13. G

    What I interpreted from the novel:

    The faries have a power to hide in someone's subconsciousness, which in return causes the person to forget everything about them (interestingly called annihilation, as in particle physics). Like Watashi forgot about the green fairy after he magically disappeared in episode 11. In this state, the person may receive the good luck emitted by fairies thus become happy-go-lucky (ultimately resulting in humanity's decline; desperation is essentially what drives us to progress, I guess).

    Watashi had been in the state of "1f" all this time, even when the faries fled out the village in episode 5-6. The first green fairy had always been in Watashi's head, giving her the best he could with 1f power. I find that quite touching because those fairies are normally interested only in seeking their own fun.

  14. i

    Thanks for this! Very interesting… I'll have to keep this in mind the next time i watch this show.

  15. K

    Thanks for blogging this series. I can't say I followed the blog every episode, but the ones I did tune it were enjoyable reads. I highly doubt there's another season of Jinrui regardless of sales. It's nice that you mentioned Aura, which has received almost no attention on this side of the globe. When KyoAni's chuunibyou was announced, people said the novel's a rip off of Aura (at least among the light novel readers), it'll be interesting to see how the team handles it.

    Thanks again and see you in Shinsekai's entries.

    PS: I'm probably the only one who's overly depressed by the ending.

  16. Depressed? I'd love to hear more.

    You're welcome, and thanks for the thanks. You never know – 2 or three LN volumes later, it might just happen.

  17. p

    Actually the plot in the anime is a bit different with that of the original light novel, such that the anime has different but self-consistent implications on several things, e.g. what exactly is the fairies' secret tea party, and where did the green hide during all these years. Comparing the anime and the LN, I prefer the latter one, because it's still "unconventional" (in some sense) and tricky (like all those previous episodes).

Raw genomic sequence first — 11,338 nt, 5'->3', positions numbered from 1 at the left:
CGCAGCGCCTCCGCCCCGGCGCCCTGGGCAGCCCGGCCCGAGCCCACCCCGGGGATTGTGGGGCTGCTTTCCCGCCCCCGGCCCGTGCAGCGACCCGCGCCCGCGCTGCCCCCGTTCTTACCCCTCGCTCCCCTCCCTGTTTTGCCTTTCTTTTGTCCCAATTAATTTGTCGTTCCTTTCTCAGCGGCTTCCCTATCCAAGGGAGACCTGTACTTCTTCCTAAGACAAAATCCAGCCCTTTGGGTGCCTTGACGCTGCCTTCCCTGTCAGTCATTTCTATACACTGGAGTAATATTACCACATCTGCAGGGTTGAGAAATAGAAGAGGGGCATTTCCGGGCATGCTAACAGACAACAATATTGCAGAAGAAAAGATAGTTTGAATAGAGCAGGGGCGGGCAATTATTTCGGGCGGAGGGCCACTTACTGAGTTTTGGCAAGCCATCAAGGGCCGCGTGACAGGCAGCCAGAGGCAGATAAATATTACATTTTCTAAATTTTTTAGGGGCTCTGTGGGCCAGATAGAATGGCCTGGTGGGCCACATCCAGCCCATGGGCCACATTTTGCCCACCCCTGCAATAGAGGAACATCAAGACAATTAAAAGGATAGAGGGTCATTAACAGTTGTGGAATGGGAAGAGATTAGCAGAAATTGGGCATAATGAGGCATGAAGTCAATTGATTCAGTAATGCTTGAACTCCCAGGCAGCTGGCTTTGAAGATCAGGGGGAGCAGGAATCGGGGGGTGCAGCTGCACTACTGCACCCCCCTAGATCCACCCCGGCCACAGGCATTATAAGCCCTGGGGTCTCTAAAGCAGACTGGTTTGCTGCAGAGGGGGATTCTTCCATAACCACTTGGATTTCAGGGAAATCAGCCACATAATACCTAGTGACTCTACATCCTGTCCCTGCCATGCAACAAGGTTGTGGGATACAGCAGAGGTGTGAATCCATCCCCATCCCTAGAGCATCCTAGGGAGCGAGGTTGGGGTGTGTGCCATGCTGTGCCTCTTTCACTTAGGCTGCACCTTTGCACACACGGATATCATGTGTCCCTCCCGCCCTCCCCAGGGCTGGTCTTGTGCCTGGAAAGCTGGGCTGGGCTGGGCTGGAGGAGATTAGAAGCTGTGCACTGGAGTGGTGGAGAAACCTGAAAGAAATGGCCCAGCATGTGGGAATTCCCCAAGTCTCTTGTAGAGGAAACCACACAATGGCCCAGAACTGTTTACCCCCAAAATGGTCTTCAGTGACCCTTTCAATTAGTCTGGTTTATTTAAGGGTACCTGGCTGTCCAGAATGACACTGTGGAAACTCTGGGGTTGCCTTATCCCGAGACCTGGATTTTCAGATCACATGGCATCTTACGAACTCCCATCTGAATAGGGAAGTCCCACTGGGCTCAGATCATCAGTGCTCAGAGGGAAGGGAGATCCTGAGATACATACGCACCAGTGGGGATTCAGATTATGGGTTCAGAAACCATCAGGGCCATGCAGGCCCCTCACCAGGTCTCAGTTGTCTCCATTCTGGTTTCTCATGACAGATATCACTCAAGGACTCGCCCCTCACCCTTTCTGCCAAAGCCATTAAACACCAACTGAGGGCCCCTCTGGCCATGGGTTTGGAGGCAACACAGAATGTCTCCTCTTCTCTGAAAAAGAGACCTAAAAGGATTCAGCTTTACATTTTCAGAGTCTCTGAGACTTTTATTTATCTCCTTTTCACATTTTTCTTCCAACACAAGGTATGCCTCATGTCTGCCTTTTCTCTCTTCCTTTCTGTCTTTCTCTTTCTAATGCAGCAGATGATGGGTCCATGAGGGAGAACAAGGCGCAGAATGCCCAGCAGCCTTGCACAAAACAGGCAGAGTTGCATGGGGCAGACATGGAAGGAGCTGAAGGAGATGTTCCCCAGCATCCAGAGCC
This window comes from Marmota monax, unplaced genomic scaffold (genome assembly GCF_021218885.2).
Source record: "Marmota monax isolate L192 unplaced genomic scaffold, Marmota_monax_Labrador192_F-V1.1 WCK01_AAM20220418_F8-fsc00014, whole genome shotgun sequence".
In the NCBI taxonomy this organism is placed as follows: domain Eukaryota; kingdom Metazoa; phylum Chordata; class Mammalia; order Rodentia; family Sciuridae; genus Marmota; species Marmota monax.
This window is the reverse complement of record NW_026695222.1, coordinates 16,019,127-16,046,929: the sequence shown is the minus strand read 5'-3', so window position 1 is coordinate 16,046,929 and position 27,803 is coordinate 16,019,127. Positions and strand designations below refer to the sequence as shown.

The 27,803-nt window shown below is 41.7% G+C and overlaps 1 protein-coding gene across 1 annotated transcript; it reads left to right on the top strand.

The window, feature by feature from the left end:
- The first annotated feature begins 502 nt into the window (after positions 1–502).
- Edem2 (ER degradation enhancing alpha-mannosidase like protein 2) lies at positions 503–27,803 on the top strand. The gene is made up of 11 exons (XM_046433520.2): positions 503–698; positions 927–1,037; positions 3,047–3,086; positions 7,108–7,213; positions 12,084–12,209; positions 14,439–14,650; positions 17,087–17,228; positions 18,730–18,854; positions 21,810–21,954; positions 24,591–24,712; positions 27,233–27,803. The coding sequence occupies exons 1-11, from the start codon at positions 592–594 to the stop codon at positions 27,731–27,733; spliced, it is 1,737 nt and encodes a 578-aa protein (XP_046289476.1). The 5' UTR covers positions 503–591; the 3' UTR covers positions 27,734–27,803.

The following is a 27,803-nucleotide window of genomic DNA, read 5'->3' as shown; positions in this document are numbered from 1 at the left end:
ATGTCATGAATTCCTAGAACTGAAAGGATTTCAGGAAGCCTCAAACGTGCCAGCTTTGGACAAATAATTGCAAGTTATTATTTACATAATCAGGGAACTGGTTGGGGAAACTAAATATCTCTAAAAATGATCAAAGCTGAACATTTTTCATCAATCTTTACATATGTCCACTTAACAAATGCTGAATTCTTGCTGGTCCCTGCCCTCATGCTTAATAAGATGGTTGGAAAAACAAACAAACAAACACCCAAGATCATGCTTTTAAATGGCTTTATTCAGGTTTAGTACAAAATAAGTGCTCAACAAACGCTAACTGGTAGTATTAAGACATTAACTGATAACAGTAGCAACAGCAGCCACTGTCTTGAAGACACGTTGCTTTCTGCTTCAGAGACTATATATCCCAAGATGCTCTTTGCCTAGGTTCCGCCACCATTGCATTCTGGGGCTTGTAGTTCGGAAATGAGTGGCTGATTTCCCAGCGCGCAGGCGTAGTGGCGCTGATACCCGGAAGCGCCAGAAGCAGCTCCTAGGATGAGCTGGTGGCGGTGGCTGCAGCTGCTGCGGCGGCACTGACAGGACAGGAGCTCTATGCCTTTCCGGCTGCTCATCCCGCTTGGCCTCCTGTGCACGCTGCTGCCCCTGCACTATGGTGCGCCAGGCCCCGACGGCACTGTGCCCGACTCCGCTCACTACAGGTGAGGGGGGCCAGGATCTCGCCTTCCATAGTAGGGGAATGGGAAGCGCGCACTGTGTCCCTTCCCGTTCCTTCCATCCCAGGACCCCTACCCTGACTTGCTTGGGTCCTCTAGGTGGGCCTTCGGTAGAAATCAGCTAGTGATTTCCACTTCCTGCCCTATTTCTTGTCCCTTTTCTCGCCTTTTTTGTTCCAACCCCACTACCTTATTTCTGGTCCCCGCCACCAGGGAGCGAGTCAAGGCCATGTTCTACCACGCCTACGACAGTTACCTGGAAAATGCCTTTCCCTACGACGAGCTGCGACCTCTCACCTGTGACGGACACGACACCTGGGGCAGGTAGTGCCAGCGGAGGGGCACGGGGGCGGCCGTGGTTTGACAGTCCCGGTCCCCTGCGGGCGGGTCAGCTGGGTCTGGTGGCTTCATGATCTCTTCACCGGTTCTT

I wrote an article to explain some plots that did not appear in the anime and the implications behind the whole work (this volume of LN). But it's written in Chinese… Nevertheless, I'll try to make it short (if I can).

    Before Watashi recalled her past, she've had strange feelings "deep inside her ears", making sounds like "scratching on papers". And one day, she found that the fairies living in her room all "set out to travel", but they "didn't know the destination".

    Then Watashi started recalling her past "in the silence left behind". The plot goes on like in the anime. Watashi had suffered enough and said, "I don't want to be alone", while the green responded, "That's simple". Then Watashi forgot the green.

    The time when Watashi recalled the green, she was in a room with out-of-order robots. "Humans won't do this. Here's just like a graveyard" she thought, then remembered herself meeting the green. But yet the red-hair boy didn't remember.

    Before Watashi graduated, the last time she helped RYOBO turning to the right direction, she invited RYOBO (as a friend of her) to her home. Hearing the word "friend", RYOBO's light "blinked irregularly, like a living thing". "Do you have friends after that?" it asked. "What did you say?" Watashi was surprised. "May the bless of fairies always be with you." it continued, but then repeated again the regular phrases, "I'm RYOBO 230r, a robot assist…" Watashi thought that she misheard it, but still said, "If you find the fairies, please don't dispose them, for they're not foreign objects." RYOBO's light blinked again, "yes, I understand."